The Album Collection #15: 2013, Jello Biafra & The Guantanamo School of Medicine, White People and the Damage Done

by George_East on September 30, 2013

Jello biafraAfter a two month hiatus, the Allthatsleft Album Collection is back, giving you the best of contemporary and classic albums to revisit or add to your collection.  As Monday has by convention always been the day for new albums to be released (in the same way that Friday has always been the day for new films to be released), the feature will now run every Monday, providing we remember and we are not too busy (of course).

Watching the events of the first two days of the Conservative Party conference, with its lowest common denominator politics of fuck the poor, shit on the weakest and do everything to protect privilege, with just a little soupcon of a housing bubble to bring out the flavour, requires angry and passionate music to express the revulsion I feel for Cameron, Osborne and the rest (as well as their little helpers Clegg and Alexander)

So what better timing for the release of the new album by the Dead Kennedys’ ex-lead singer’s current outfit, the wonderfully named Guantanamo School of Medicine, with an album with so much energy and spitting with so much fury, that it could almost be the Kennedys’ great lost album.   This is hardcore punk at its best – not bad for a 55 year old.

Although much of his spoken word stuff which has dominated the last couple of decades of his releases, it is great to have Jello Biafra back doing what he does best – singing with biting rage in those inimitable strangulated vocals, all over some fantastically catchy tunes.

The album comes packaged compete with a black and white photocopied agit-prop fold out lyric sheet that would have done Crass proud.   The subject matter of the songs: the hypocrisy of Washington politicians, the avariciousness of Wall Street, all with a slightly mad anti-state paranoia, is essentially the same as the great Dead Kennedys’ records, but the details have been updated.

He doesn’t hold back on his targets – both sides of the aisle are the subject of his bile in the kick arse opening track, The Brown Lipstick Parade dealing as it does with the ‘one party state, two party masquerade’:

Republicans stand for –

Greed corruption bigotry and war

While Democrats

Pretend to feel guilty about

Greed corruption bigotry and war’

The bankers get it with both barrels, on the no messing about, Werewolves of Wall Street,  taking on the scam of the banking bail out.

What a scam

Housing collapse

We always knew

They weren’t worth that much

 So give us trillions

Or you’ll all go down

For money

That never

Existed at all

All over the world

Rich countries going broke

The money ain’t gone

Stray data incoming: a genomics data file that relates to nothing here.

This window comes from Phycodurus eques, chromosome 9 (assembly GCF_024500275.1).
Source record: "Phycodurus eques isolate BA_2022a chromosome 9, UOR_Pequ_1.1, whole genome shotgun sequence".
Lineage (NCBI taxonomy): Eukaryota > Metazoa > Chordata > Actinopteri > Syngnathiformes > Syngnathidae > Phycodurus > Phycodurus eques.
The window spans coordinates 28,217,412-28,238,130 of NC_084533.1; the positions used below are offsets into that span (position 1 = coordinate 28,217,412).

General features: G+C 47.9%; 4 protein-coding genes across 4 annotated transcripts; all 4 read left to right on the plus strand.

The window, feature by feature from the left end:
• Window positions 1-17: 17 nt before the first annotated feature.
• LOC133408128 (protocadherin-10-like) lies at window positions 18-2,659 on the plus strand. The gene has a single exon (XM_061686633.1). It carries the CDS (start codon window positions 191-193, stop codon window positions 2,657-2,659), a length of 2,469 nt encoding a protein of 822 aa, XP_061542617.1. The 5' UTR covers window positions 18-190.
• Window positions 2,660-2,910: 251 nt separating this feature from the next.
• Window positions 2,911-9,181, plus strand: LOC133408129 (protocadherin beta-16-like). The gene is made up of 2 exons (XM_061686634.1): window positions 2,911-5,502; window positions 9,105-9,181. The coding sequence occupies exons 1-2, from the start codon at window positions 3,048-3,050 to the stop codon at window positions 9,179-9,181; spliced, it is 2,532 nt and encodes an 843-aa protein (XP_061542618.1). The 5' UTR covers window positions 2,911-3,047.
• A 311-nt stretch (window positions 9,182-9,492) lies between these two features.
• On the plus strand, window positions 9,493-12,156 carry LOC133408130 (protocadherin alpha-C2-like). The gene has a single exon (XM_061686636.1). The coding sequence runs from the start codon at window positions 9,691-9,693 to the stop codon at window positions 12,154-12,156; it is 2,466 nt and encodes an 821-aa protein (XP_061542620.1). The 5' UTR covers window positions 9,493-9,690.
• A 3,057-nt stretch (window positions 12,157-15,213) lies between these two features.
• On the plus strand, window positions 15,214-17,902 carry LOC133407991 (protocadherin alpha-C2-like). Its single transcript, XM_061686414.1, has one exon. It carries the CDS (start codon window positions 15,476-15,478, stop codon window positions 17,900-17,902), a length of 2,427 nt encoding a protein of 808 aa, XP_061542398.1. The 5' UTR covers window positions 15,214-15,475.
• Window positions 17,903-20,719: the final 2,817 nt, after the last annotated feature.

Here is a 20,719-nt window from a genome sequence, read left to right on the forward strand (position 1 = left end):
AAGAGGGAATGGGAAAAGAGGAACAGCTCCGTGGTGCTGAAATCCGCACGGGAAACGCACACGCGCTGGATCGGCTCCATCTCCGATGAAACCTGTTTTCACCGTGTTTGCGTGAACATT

We stole it all’

But its not just angry lyrics or a rantathon.  Like the seminal first Dead Kennedys’ album, Fresh Fruit For Rotting Vegetables, most of the songs on the album have great singalong hooks – if nothing on the album quite matches the genius of California Uber Alles or Holiday In Cambodia, that is only because very few songs on any album by any artist reach those peaks of Jello Biafra’s career.

However with songs like John Dillinger  (who it feels, in his Robin Hood like way, is the real hero of the album) and the title track White People and the Damage Done with its particular take on 9/11 (‘There’d be no 9/11 if we never gave money and guns to jihad nuts we can’t control or understand) there are songs that would not have felt out of place on the same album as those great Dead Kennedys’ songs.

As you’d expect with Biafra, particularly in his later phase, his subject matters range far and wide from Israel (‘Mid-East Peace Process’), the deadening effect of a celebrity obsessed media (‘Hollywood Good Disease’) and the need for political militancy in the great final track on the album:  Shock-U-Py, with its AC/DC power chords to start and a very particular take on the Great Depression and FDR:

Once upon a time

There was a great depression

Once upon a time

There was a president named Franklin

When he first got in

A labor leader or two said

Yo! Frankie baby, listen up

These are our demands

This is an absolutely fantastic return to Biafra at his best.  It is the perfect album for when you are feeling angry and with this government there is always so much to be angry about.  It is just a shame that we have to rely on a man only a few years off his bus pass for such a cathartic release.

Buy it and Get Angry.

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